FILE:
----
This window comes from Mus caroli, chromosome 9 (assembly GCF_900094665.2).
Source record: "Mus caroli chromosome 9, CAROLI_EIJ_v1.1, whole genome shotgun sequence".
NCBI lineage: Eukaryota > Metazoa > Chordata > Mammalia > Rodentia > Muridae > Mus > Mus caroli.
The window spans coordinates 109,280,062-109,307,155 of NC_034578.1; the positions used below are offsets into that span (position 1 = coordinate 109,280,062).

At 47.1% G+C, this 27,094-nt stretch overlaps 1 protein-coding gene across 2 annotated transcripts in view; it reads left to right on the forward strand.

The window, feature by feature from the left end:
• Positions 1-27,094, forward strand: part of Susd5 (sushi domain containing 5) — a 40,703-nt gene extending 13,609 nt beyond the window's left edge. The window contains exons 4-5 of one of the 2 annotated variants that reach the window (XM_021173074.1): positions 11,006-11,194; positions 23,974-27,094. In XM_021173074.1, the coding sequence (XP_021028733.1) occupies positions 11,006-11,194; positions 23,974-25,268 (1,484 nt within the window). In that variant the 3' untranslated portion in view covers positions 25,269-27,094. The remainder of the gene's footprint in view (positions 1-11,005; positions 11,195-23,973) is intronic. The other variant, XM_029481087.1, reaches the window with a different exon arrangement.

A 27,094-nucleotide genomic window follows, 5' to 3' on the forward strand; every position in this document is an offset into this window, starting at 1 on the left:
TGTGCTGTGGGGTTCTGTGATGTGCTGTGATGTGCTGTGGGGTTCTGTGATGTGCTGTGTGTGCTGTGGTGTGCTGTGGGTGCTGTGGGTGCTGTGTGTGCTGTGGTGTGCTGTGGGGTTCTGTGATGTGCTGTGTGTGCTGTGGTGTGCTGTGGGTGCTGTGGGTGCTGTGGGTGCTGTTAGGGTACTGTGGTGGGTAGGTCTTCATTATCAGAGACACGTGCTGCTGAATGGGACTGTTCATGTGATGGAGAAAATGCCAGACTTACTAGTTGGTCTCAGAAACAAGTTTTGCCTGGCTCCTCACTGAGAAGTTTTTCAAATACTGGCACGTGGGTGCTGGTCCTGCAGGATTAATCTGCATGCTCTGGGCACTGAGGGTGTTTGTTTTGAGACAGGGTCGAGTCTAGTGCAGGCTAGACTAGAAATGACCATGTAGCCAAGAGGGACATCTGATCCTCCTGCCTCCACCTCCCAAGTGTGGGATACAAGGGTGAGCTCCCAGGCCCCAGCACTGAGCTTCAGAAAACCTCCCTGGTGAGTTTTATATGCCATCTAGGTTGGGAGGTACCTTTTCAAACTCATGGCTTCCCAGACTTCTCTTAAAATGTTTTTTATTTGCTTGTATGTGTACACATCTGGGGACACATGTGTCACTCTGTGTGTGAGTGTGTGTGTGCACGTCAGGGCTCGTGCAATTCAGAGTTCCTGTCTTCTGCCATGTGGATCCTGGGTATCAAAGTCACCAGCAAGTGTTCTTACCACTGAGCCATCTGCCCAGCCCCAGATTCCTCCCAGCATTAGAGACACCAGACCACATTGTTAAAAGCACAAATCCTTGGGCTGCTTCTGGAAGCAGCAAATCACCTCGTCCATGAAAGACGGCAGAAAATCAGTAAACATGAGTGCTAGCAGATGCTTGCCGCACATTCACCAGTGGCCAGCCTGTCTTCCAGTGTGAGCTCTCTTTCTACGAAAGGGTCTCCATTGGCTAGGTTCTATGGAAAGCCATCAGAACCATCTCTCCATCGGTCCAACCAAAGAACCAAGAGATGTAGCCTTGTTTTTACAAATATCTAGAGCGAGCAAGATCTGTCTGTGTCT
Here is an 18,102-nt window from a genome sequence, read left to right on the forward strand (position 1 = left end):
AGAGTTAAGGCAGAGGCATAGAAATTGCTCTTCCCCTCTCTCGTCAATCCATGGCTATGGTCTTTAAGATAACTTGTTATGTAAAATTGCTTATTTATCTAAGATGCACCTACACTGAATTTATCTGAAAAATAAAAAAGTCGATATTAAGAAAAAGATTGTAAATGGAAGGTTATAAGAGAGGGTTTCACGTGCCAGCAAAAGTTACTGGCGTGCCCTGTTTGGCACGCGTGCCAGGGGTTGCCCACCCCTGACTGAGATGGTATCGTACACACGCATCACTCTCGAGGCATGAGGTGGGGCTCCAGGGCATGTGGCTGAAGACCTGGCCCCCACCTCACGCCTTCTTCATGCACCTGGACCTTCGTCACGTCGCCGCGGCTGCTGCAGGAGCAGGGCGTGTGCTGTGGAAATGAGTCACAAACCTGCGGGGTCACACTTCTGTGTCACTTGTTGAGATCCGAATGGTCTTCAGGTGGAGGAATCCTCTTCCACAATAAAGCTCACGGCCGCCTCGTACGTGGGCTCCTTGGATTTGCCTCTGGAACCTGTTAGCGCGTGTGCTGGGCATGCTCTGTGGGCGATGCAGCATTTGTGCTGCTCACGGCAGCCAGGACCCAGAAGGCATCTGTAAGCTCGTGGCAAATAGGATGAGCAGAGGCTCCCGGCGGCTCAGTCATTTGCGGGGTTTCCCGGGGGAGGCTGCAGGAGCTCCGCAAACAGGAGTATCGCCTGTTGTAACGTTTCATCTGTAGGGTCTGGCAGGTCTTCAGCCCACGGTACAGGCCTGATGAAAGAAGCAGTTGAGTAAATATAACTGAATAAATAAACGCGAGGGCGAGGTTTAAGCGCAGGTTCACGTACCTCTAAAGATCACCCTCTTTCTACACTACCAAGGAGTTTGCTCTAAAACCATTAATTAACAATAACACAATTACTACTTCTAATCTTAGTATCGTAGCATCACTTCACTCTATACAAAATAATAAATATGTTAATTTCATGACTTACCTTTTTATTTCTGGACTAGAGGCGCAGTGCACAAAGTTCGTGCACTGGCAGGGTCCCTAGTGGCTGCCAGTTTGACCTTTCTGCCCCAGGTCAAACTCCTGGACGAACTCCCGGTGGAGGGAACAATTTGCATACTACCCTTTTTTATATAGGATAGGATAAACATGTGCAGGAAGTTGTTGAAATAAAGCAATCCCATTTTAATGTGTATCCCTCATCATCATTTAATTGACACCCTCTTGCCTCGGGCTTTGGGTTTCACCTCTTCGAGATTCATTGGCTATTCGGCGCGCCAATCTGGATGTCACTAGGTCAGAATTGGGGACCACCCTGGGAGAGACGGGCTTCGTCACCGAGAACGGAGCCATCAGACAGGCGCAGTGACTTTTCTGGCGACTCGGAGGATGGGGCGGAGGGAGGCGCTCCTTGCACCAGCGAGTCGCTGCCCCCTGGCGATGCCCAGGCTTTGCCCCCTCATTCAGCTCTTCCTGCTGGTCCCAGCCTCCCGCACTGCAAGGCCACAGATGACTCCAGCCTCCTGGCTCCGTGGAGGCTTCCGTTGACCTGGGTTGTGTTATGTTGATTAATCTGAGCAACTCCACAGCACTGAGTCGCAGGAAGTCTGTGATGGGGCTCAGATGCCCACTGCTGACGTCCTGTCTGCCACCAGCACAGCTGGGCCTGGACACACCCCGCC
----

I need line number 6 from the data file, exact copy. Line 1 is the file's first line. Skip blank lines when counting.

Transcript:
The window, feature by feature from the left end: